Just lately I’ve taken my family tree back into the early 17th century in a few places. I’ve noticed, as well as a dearth of information, the further I go back, the harder things are to read. Not because the records are old and faded, though most are, but because many are in Latin, and some in some kind of half baked Latin that puts ‘us’ or ‘ii’ at the end of random words or with bits of Latin scattered amongst English.
I’m not going to give any lessons on how to translate parish registers (I’m still learning myself), there are a few already out there that will show you all you need to know anyway, so I’ll point to those instead:
Firstly is the very good word list at Family Search. This gives enough detail without giving you a headache and teaches how to translate times and dates too. This is probably the best place to start.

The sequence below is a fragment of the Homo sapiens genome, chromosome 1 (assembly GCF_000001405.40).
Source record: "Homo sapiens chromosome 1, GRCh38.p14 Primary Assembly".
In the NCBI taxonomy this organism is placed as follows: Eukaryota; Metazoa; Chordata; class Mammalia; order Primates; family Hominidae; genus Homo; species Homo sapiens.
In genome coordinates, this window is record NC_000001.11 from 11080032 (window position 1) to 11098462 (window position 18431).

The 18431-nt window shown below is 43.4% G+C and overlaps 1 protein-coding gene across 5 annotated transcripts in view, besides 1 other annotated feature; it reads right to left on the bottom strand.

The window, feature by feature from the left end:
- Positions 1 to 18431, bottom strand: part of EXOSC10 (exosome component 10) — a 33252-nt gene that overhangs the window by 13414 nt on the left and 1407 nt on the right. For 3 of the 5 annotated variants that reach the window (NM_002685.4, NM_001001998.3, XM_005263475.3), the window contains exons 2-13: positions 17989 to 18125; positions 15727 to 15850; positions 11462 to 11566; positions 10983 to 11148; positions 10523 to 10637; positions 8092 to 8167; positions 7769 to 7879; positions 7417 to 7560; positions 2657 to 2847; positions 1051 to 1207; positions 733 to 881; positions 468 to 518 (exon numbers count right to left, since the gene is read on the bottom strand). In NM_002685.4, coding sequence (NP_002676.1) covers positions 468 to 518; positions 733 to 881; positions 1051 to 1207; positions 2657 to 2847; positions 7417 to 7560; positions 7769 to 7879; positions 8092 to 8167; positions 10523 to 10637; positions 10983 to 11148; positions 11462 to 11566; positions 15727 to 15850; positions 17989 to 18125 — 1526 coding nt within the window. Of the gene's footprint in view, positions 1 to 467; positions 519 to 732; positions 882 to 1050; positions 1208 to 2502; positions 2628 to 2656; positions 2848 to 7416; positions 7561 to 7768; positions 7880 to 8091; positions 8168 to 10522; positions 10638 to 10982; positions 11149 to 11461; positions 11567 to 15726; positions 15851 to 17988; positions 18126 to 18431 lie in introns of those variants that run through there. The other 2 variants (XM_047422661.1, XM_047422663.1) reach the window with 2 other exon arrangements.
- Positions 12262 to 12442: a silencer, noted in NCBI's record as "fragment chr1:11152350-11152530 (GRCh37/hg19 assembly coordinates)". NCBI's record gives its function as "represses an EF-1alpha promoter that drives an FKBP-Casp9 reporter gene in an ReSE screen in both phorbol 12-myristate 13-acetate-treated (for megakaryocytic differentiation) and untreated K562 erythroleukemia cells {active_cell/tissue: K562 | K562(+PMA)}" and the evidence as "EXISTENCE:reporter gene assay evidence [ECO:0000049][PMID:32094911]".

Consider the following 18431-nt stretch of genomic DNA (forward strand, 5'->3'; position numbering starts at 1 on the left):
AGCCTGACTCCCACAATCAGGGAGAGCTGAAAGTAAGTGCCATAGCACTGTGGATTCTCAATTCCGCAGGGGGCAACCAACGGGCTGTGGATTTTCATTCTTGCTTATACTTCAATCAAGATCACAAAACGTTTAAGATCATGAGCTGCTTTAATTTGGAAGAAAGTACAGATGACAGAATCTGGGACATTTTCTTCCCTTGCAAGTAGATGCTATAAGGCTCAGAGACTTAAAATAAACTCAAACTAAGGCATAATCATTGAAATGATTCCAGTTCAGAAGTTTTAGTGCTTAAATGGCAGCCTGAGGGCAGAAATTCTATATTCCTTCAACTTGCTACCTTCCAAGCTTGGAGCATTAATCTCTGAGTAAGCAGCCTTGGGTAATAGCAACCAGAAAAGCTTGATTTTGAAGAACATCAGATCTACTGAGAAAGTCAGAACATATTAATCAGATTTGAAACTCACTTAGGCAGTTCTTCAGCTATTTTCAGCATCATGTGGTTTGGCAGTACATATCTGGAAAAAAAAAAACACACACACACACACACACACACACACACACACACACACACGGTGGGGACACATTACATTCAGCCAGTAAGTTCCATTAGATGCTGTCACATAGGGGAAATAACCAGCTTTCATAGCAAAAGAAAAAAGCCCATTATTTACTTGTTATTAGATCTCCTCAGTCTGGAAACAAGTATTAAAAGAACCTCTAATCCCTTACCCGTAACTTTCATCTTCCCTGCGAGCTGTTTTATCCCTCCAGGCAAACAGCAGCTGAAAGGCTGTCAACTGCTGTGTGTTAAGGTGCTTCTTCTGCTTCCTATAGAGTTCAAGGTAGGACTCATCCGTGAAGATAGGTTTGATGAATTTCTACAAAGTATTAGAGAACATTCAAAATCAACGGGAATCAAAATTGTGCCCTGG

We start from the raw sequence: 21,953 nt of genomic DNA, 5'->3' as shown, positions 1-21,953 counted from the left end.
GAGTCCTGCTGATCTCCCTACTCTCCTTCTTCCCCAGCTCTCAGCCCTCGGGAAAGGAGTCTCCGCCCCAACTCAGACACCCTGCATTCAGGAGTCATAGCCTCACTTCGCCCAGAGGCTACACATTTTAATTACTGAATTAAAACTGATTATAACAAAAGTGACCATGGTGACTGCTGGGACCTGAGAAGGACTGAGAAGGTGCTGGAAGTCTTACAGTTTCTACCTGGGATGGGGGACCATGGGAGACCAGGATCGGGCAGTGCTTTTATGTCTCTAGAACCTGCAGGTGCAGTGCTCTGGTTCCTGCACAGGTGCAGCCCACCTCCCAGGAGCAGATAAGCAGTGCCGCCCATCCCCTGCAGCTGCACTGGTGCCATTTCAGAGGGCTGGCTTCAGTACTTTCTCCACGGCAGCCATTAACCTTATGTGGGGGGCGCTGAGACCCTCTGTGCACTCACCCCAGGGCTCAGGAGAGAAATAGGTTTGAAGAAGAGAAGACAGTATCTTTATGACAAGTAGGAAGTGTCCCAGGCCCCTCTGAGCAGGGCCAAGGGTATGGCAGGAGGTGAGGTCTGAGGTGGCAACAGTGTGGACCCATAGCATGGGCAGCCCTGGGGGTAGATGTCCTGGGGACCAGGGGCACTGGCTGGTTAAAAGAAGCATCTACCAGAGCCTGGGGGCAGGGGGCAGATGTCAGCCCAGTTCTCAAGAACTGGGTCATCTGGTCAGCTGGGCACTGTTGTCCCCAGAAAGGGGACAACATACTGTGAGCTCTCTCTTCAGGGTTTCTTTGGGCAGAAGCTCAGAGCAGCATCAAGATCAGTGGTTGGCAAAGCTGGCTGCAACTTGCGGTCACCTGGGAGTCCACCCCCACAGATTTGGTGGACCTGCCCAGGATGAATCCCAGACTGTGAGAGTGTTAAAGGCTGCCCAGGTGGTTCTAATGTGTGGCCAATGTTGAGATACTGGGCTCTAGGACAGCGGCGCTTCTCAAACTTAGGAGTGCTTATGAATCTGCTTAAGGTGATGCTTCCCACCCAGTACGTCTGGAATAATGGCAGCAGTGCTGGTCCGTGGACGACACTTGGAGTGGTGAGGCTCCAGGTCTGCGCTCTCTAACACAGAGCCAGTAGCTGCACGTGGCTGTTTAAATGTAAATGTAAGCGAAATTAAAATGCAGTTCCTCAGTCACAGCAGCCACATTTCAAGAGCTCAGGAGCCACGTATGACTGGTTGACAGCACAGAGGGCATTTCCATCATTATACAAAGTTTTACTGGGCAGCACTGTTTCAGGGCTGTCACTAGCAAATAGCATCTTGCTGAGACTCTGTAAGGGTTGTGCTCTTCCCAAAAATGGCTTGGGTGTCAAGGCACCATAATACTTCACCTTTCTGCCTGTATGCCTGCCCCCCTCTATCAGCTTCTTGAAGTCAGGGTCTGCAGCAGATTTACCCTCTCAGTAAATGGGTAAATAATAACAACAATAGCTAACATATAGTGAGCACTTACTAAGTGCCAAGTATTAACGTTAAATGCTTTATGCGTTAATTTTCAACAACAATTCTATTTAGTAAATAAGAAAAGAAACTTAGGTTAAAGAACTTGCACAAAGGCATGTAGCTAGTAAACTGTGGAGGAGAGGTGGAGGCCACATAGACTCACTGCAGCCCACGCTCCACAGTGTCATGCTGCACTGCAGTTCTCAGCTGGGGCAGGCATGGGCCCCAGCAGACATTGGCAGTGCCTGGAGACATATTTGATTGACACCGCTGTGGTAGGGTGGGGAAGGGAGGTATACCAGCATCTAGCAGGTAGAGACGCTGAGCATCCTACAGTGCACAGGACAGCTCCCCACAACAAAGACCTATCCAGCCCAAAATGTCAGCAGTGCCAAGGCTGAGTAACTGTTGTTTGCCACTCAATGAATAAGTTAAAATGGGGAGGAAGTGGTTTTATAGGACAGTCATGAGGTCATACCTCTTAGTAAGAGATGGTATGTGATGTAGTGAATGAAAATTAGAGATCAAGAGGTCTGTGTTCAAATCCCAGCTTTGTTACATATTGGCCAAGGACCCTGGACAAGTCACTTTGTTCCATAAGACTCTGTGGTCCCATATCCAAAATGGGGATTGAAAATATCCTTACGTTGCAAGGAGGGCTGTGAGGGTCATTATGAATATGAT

Some notes on Genuki go into a bit more detail, but double check the date translations with the above as I think there are some mistakes there.
And this one is great if you can’t tell your William from your Gulielmus. It’s a lengthy list of common names in Latin and English
I’m starting to get the hang of it now at last and don’t need to look at my notes quite as much or ask for help in archives, but I still stop and shake my head sometimes.
It feels such a great privilege to handle documents that old but I do wonder just why some curates and priests chose to write their registers in Latin at all, as not all did. It smacks of pretentiousness at times as I often find the odd line of Latin thrown in amongst a page full of English. There really was no need for it. If, as some believe, it was to stop the masses from reading them, they needn’t have bothered. Most people wouldn’t have been able to read them in English either back then.
At the same time though, I do feel a small stab of pride in myself that I can actually read them when I do find them. And I’ve learned something new, or old, depending how you look at it.